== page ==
One of the things I’ve had to get used to after getting my CI was learning about the things I missed out on when I wasn’t able to hear any longer. Everything from music to the sound of my son’s voice.
Dating can be tough, but what if you elect to date someone who is deaf or hard of hearing?
I’m sure some of you have gone to a concert and seen a sign language interpreter transliterating the songs and probably thought to yourself, “Why are deaf people here? They can’t hear anything.”
Depression, as little as it is talked about in general, seems to come with hearing loss and Tourette’s like sweat and exercise. At least some of the time.
The most famous documentary about Tourette Syndrome is Twist and Shout that’s told from a largely non-personal point of view.
One of the most common misconceptions about ASL is that it’s just English said with hand signs. Nothing could be further from the truth…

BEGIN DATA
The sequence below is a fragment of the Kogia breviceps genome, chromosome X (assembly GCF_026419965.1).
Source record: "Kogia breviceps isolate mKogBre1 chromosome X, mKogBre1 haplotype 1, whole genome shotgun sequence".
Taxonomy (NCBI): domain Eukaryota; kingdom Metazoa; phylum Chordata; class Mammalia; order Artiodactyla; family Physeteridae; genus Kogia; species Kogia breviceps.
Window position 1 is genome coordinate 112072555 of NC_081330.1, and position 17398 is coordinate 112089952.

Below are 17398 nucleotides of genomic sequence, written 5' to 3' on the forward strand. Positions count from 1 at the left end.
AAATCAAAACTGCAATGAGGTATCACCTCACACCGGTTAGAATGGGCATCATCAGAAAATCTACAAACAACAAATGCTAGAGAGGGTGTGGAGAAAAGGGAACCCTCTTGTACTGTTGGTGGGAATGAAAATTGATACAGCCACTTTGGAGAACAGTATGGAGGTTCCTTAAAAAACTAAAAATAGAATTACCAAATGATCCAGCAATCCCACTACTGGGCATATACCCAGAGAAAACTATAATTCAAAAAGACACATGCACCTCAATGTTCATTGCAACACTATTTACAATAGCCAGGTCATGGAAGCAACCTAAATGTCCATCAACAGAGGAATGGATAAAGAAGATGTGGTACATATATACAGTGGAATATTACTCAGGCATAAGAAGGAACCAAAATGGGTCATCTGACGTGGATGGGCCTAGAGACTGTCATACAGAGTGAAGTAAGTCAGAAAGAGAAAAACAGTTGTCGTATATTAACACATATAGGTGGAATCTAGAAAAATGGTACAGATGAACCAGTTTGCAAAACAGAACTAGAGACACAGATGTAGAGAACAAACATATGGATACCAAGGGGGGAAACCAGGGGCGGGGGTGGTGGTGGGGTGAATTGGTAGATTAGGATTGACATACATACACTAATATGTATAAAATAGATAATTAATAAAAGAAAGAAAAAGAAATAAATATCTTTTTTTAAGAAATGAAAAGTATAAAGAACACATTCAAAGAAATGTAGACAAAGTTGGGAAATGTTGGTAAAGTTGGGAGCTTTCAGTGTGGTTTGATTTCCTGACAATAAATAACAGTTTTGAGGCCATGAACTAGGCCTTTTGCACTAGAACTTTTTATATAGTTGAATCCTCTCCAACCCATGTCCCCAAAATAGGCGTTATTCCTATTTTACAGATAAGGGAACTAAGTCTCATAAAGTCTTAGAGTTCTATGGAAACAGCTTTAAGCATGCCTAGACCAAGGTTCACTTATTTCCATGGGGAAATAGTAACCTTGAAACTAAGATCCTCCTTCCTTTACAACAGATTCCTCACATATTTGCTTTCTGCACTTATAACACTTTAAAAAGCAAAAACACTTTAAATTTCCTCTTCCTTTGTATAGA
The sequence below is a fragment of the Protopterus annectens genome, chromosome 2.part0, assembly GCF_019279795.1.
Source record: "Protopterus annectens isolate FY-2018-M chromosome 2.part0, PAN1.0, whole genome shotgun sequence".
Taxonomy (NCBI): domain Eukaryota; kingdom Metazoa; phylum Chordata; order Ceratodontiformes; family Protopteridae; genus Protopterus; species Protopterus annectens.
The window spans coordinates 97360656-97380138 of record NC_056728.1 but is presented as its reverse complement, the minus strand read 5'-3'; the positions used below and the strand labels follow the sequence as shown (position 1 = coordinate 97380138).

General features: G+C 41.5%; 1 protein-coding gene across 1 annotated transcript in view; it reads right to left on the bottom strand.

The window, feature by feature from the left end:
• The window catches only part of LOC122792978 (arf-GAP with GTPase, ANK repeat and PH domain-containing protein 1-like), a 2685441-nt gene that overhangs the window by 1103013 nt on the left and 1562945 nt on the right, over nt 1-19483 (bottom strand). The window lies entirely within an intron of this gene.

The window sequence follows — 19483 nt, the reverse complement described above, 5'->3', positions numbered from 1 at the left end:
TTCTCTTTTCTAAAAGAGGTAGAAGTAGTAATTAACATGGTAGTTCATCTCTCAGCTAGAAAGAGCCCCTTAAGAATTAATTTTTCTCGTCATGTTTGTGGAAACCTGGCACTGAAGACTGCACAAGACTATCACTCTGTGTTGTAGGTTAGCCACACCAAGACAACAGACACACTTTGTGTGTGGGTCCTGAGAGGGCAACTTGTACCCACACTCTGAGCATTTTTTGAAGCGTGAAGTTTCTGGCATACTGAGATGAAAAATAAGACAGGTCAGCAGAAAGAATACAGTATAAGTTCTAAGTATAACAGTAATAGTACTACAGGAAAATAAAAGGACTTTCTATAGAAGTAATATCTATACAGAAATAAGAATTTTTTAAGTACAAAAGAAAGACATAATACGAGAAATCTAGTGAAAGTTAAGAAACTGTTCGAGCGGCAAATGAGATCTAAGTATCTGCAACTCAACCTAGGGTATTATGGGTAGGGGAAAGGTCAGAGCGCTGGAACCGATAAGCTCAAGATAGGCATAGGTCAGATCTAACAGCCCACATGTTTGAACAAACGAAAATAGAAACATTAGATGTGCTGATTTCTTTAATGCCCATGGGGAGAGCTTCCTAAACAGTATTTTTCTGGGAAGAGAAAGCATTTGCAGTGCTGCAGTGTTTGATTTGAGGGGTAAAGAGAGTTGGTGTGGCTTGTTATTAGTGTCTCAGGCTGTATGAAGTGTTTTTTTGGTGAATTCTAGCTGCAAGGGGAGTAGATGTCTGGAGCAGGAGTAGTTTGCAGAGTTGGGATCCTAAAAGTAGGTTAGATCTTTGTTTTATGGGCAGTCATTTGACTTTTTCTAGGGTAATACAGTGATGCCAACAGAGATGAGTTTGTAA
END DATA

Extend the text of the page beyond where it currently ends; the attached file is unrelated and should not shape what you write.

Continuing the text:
Say it actually happens and you become deaf… your “youness” is now thrown out of wack with who you knew yourself to be and you can’t go back.
I felt those pangs as I was losing my hearing over the course of months and those times in High School when I had to be carried out of class because my ticcing had taken over my whole body and I was too loud for the entire school.
This is the first post of this kind. For one Wednesday or Friday, every month, I will post two “Getting Personal” blog posts where I give you all a taste of my personal life. This is to help you all see that, perhaps, you are not alone and that our experiences are not so dissimilar.
There are many options for those who have hearing loss, whether it be minor or profound. While it will feel daunting at first, it is likely that you will discover many avenues upon which you can build your life back up to a semblance of your previous normalcy.